Championships, or rings, often get cited in historical discussions, but the career totals can be rather misleading. Even players who won just a single title aren’t created equally: Would anyone claim that James Michael McAdoo deserved as much credit as Stephen Curry for the Golden State Warriors’ 2015 championship?
Ring shares solve this issue by doling out credit based on minutes played during the championship run. Each title-winning team has five ring shares to hand out to the members of its roster, as it’s possible for five players to play every minute en route to the final victory. In that extreme scenario, each member of the quintet would receive exactly one ring share.
But let’s circle back to the Warriors, looking specifically at McAdoo and Curry.
It was possible for a player on that roster to log 1023 postseason minutes. Golden State needed four games to sweep the New Orleans Pelicans in the opening round, six games to get by the Memphis Grizzlies in the next, five to beat the Houston Rockets in the Western Conference semifinals and six to knock off the Cleveland Cavaliers in the NBA Finals. That’s 21 outings at 48 minutes apiece, which equates to 1008 possible minutes. However, Game 3 against the Pelicans and Games 1 and 2 against the Cavaliers required overtime periods, which tacks on another 15 possible minutes and brings us to our grand total of 1023.
Curry logged a team-high 826 minutes, so his ring shares equate to 826/1023, or 0.807. Meanwhile, McAdoo was on the floor for just 10 minutes—10/1023, or 0.01 ring shares.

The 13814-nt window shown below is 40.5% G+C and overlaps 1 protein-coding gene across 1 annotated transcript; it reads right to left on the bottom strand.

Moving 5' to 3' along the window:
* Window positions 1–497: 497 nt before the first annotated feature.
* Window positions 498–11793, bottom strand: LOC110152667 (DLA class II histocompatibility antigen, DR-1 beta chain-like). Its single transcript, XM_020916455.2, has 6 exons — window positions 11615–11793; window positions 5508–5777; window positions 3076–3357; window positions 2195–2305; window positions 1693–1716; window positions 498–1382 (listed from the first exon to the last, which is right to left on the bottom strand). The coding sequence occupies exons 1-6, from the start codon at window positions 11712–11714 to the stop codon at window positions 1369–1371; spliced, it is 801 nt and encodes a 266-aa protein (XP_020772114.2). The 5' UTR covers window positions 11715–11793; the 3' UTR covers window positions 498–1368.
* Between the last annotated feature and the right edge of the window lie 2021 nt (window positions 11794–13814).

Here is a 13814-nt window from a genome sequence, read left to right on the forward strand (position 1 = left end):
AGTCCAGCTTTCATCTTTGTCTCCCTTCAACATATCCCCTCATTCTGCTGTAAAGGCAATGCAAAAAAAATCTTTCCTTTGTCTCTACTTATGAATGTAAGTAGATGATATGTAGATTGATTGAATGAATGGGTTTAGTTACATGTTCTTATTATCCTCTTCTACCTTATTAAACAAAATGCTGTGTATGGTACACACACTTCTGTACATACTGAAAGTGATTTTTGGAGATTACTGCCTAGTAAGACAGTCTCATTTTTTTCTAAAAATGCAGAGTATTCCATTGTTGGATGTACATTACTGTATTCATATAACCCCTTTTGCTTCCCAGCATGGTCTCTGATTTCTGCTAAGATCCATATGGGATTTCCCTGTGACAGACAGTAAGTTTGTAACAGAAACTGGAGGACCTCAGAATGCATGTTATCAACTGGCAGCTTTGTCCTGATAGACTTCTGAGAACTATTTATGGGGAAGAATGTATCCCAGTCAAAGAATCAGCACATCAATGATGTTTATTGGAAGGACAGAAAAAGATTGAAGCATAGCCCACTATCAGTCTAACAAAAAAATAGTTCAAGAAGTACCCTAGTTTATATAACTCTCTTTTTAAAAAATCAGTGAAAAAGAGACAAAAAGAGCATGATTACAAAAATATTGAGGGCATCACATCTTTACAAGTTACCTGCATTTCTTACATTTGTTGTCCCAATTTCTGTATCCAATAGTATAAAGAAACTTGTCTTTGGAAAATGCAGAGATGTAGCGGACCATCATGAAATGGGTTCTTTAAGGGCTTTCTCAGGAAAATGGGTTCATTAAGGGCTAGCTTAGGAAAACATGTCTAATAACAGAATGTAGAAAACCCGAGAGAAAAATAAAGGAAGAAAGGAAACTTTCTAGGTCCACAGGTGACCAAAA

Each player has one actual championship on his resume, but this concept allows us to provide some legitimate differentiation.
The inherent flaw, of course, is that minutes don’t necessarily equate with importance. You could technically have a player standing in the corner for 40 minutes a game on a championship team and earning close to a full ring share.
That caveat needs to be made, but NBA squads do tend to hand the most minutes to their best players. Though there’s by no means a perfect correlation, it’s rare to find a team in possession of the Larry O’Brien Trophy that failed to allocate its minutes somewhat efficiently.
As such, ring shares are by no means a perfect measure; they’re just far better than looking at championships in a vacuum.
We can also only go back to 1952 in our database, since no record of minutes played exists for the 1951 Rochester Royals and every champion before them. Our apologies to Bob Davies, Arnie Risen, George Mikan, Joe Fulks and all the other great players who we can’t credit with the ring shares they deserve.